Q user since DOS version 5
    Now running Quicken Windows Subscription, Home & Business
    Retired "Certified Information Systems Auditor" & Bank Audit VP
  • Rocket J Squirrel
    Rocket J Squirrel SuperUser, Windows Beta ✭✭✭✭✭
    edited December 2020
    You say "it creates" another security each time you open a position. What "it" is creating them? Downloads from your broker? An alternative might be for you to create a small set of fake securities and reuse them. You'd have to enter the trades manually and delete the downloaded transactions so the real securities don't get created.
    Quicken user since version 2 for DOS, now using QWin Premier Subscription on Win10 Pro.
  • scdowdle1974
    scdowdle1974 Member ✭✭
    Sorry I guess I never answered. Its downloading from my broker options transactions. And Quicken asks me if I want to create a new security and I guess I felt I was supposed to because thats how Quicken handles options. But what I'm hearing is that its really not designed for that. So your thought about just making some fake generic securities and reusing them would be the best alternative... didn't want to say option. So I'm starting to do this.

    I think at the very least that Quicken users should be warned ahead of time by the software developers that its not ideal to track options trading. That could keep some people from making a big mess to have to clean up later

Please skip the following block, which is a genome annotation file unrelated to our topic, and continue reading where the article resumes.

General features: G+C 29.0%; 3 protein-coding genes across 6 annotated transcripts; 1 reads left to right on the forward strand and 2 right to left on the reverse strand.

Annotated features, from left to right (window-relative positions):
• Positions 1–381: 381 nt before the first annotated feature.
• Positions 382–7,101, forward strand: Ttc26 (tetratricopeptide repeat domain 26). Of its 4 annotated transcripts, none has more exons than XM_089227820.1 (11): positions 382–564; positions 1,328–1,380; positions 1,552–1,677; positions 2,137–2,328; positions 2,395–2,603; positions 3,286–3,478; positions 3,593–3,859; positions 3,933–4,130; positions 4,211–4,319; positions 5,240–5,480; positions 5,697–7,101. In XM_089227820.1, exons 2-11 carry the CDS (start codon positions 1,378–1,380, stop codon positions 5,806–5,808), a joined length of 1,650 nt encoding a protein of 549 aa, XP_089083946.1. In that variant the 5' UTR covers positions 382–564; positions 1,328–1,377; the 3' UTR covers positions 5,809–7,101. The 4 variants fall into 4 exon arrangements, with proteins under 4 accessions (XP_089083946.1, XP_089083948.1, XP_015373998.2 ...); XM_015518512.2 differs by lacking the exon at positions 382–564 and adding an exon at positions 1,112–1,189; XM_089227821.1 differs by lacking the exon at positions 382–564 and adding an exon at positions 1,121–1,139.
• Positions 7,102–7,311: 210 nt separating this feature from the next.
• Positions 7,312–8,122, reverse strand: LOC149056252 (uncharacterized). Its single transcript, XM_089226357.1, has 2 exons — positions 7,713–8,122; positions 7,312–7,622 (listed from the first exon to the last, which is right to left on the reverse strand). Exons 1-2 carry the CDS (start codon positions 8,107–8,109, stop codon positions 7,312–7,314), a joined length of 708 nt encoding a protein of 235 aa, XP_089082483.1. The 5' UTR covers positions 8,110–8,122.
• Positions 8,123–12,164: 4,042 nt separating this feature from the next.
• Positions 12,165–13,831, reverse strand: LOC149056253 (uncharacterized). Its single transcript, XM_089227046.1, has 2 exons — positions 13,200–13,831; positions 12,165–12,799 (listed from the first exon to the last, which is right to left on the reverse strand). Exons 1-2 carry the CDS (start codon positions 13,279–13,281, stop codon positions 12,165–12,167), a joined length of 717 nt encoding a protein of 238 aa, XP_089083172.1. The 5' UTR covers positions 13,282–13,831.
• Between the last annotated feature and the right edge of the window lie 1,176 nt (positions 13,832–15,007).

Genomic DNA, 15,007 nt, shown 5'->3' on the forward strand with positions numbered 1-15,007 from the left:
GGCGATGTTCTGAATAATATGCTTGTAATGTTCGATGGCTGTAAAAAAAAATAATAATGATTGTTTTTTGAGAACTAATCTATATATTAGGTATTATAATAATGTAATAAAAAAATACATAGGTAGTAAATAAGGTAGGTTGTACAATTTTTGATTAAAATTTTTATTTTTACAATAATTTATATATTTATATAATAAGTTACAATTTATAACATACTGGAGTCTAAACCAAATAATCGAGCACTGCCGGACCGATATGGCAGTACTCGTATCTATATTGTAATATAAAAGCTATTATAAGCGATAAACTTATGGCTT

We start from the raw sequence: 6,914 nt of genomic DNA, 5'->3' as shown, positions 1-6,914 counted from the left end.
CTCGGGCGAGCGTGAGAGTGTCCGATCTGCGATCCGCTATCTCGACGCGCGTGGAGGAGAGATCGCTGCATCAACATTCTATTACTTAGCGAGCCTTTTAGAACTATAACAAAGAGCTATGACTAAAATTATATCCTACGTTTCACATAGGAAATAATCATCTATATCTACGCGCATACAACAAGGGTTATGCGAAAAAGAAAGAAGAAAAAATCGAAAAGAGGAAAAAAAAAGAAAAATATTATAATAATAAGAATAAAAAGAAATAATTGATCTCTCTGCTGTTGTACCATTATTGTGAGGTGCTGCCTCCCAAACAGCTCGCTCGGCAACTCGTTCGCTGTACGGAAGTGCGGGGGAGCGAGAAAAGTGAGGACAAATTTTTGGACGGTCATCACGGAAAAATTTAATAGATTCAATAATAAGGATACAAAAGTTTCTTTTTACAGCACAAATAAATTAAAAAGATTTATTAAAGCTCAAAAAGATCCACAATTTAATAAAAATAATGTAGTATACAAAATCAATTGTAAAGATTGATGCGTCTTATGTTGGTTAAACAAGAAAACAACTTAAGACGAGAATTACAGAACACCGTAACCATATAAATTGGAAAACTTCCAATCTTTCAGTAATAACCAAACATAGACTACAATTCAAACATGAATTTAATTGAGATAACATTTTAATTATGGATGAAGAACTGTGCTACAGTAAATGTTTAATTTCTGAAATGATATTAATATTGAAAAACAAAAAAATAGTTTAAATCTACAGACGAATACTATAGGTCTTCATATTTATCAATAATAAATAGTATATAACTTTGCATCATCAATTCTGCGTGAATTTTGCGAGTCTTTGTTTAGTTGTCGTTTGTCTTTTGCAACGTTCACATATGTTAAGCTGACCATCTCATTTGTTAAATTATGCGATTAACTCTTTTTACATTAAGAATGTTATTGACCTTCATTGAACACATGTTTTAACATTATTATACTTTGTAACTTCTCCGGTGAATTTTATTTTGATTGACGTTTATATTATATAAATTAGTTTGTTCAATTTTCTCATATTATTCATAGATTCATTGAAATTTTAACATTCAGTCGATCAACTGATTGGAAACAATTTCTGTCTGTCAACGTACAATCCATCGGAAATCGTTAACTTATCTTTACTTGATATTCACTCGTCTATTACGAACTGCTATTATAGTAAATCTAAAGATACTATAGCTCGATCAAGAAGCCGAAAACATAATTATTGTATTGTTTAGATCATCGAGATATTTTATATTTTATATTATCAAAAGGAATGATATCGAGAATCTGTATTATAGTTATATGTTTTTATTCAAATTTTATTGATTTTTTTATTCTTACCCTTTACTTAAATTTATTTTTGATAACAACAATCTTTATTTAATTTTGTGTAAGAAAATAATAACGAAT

• UKR
    UKR SuperUser ✭✭✭✭✭

    If you're an active trader and your current investment account has many transactions pertaining to sold securities you may want to consider this:

    Archive Investment Transactions

    For about a year now, a new function has been available in Quicken, Archive Transactions. It will split your investment account register into two parts, leaving only those securities' transactions where you currently hold >0 shares in the active register. The rest is moved to a new Archive register within the current data file.

    Having less transactions in your active register might improve performance.

    Please read and follow instructions here: https://www.quicken.com/support/how-archive-investment-transactions

    Eventually, after a couple of years, you might consider splitting your data file in two, with all the archived investment transactions in the old file and none remaining in the active file.
  • Maikeer
    Maikeer Member ✭✭✭
    Accepted Answer
    Quicken may not have been designed for active traders, but it actually works remarkably well for it, in terms of keeping track of numerous investment transactions.  It has actually been indispensable to me in years where I have written numerous covered calls for income, many of them expiring in a week.  Without the downloads, it would have been a mess.

    At any rate, I have had the same issue as the OP.  What I have done every couple of years in the past is to transfer my open long positions - typically just stocks, cash, and mutual funds - to a new account in the same Quicken file, at year-end.  After reconciling the old and new accounts, I delete the old one.  I can then delete all of the expired options and, if I want, any stocks or funds I am no longer involved with.  The transfer operation works pretty well, preserving cost basis, holding period, etc., but I have had to reenter any existing short positions, as I recall, when doing this procedure.

    I didn't do a ton of trading in 2020, but I'm going to look at the Archive Investment Transactions function referred to above by UKR.  I was not aware of it.  



    Quicken for Windows subscription.  Quicken user since 1990.